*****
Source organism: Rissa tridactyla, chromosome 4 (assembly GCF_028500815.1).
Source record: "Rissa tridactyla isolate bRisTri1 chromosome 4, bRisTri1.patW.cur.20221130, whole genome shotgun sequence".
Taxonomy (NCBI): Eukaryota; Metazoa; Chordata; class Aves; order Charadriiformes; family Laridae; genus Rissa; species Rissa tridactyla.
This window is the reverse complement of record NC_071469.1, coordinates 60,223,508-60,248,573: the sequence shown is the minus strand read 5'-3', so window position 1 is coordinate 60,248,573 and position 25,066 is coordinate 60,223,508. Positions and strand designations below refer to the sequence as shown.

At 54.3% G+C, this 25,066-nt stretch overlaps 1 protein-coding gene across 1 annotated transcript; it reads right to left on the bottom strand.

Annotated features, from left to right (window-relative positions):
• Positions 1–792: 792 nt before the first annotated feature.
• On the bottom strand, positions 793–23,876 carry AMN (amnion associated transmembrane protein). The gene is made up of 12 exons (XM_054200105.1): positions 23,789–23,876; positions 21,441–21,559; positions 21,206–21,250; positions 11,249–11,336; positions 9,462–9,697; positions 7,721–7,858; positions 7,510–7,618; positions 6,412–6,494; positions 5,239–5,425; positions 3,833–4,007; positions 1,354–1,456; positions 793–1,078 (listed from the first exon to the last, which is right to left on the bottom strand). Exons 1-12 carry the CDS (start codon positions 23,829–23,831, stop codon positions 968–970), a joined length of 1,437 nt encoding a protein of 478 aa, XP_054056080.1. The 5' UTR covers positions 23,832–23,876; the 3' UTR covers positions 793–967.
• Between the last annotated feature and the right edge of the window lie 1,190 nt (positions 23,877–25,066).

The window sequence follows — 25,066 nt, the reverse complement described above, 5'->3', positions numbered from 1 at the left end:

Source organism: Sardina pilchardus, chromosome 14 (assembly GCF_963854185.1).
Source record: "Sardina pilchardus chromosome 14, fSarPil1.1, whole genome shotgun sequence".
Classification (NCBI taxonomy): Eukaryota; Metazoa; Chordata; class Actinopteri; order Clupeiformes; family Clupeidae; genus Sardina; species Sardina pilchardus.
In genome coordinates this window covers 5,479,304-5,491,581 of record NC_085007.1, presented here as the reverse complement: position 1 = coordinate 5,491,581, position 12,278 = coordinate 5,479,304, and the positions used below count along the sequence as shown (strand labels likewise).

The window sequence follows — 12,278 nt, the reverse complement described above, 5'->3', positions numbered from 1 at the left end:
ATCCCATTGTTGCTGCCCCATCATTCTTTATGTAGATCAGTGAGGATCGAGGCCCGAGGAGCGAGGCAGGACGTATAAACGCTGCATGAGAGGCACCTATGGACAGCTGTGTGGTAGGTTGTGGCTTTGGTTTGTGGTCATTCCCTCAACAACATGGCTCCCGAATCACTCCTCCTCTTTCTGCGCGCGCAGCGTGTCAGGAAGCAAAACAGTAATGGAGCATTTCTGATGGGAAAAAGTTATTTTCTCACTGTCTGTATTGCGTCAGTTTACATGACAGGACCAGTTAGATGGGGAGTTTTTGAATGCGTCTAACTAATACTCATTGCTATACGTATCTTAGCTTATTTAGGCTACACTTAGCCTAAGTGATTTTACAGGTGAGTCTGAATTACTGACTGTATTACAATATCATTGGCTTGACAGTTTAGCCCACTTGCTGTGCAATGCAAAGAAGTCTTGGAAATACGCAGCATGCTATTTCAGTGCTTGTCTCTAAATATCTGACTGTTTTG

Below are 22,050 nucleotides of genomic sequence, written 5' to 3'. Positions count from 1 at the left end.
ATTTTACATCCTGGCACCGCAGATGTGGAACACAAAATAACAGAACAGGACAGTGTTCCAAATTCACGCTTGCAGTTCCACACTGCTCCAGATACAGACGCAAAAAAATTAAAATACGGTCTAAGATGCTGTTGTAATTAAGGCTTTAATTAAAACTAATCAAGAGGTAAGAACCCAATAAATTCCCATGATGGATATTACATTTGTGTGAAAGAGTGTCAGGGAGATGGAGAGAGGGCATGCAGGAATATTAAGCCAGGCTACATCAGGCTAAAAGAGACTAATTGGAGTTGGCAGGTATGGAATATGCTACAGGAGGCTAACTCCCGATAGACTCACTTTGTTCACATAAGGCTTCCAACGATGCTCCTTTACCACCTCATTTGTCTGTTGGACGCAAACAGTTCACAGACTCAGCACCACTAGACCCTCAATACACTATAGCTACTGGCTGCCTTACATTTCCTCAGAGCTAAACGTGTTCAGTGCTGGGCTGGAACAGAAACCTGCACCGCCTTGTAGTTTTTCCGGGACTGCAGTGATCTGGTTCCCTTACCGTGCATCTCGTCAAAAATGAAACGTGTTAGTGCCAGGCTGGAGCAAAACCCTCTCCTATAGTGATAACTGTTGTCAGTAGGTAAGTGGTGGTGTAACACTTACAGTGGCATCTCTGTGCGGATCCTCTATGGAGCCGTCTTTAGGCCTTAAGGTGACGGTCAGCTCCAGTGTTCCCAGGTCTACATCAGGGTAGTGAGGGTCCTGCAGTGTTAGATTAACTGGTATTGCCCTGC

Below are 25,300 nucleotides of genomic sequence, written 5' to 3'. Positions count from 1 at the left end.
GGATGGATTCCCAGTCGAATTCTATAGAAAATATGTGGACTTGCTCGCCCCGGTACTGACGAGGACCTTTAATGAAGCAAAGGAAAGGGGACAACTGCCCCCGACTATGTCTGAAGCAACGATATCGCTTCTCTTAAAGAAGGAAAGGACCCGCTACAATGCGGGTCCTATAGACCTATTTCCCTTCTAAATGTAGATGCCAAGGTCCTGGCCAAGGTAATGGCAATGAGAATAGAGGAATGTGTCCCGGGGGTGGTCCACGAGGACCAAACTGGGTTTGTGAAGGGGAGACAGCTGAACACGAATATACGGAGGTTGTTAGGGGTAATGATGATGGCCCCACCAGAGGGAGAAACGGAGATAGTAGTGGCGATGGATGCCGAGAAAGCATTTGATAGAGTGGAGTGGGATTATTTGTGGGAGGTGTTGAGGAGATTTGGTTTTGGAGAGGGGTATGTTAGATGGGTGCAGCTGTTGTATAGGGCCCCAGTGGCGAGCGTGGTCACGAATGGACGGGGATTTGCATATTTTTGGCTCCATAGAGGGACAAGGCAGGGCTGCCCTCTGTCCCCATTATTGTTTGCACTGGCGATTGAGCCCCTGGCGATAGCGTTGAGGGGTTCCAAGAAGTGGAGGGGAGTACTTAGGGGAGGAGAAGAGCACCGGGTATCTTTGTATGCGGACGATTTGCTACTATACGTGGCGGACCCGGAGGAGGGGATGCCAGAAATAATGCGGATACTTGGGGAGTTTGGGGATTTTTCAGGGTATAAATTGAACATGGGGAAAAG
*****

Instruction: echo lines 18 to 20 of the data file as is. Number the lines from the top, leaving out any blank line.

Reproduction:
ATTTTACATCCTGGCACCGCAGATGTGGAACACAAAATAACAGAACAGGACAGTGTTCCAAATTCACGCTTGCAGTTCCACACTGCTCCAGATACAGACGCAAAAAAATTAAAATACGGTCTAAGATGCTGTTGTAATTAAGGCTTTAATTAAAACTAATCAAGAGGTAAGAACCCAATAAATTCCCATGATGGATATTACATTTGTGTGAAAGAGTGTCAGGGAGATGGAGAGAGGGCATGCAGGAATATTAAGCCAGGCTACATCAGGCTAAAAGAGACTAATTGGAGTTGGCAGGTATGGAATATGCTACAGGAGGCTAACTCCCGATAGACTCACTTTGTTCACATAAGGCTTCCAACGATGCTCCTTTACCACCTCATTTGTCTGTTGGACGCAAACAGTTCACAGACTCAGCACCACTAGACCCTCAATACACTATAGCTACTGGCTGCCTTACATTTCCTCAGAGCTAAACGTGTTCAGTGCTGGGCTGGAACAGAAACCTGCACCGCCTTGTAGTTTTTCCGGGACTGCAGTGATCTGGTTCCCTTACCGTGCATCTCGTCAAAAATGAAACGTGTTAGTGCCAGGCTGGAGCAAAACCCTCTCCTATAGTGATAACTGTTGTCAGTAGGTAAGTGGTGGTGTAACACTTACAGTGGCATCTCTGTGCGGATCCTCTATGGAGCCGTCTTTAGGCCTTAAGGTGACGGTCAGCTCCAGTGTTCCCAGGTCTACATCAGGGTAGTGAGGGTCCTGCAGTGTTAGATTAACTGGTATTGCCCTGC

Below are 25,300 nucleotides of genomic sequence, written 5' to 3'. Positions count from 1 at the left end.
GGATGGATTCCCAGTCGAATTCTATAGAAAATATGTGGACTTGCTCGCCCCGGTACTGACGAGGACCTTTAATGAAGCAAAGGAAAGGGGACAACTGCCCCCGACTATGTCTGAAGCAACGATATCGCTTCTCTTAAAGAAGGAAAGGACCCGCTACAATGCGGGTCCTATAGACCTATTTCCCTTCTAAATGTAGATGCCAAGGTCCTGGCCAAGGTAATGGCAATGAGAATAGAGGAATGTGTCCCGGGGGTGGTCCACGAGGACCAAACTGGGTTTGTGAAGGGGAGACAGCTGAACACGAATATACGGAGGTTGTTAGGGGTAATGATGATGGCCCCACCAGAGGGAGAAACGGAGATAGTAGTGGCGATGGATGCCGAGAAAGCATTTGATAGAGTGGAGTGGGATTATTTGTGGGAGGTGTTGAGGAGATTTGGTTTTGGAGAGGGGTATGTTAGATGGGTGCAGCTGTTGTATAGGGCCCCAGTGGCGAGCGTGGTCACGAATGGACGGGGATTTGCATATTTTTGGCTCCATAGAGGGACAAGGCAGGGCTGCCCTCTGTCCCCATTATTGTTTGCACTGGCGATTGAGCCCCTGGCGATAGCGTTGAGGGGTTCCAAGAAGTGGAGGGGAGTACTTAGGGGAGGAGAAGAGCACCGGGTATCTTTGTATGCGGACGATTTGCTACTATACGTGGCGGACCCGGAGGAGGGGATGCCAGAAATAATGCGGATACTTGGGGAGTTTGGGGATTTTTCAGGGTATAAATTGAACATGGGGAAAAG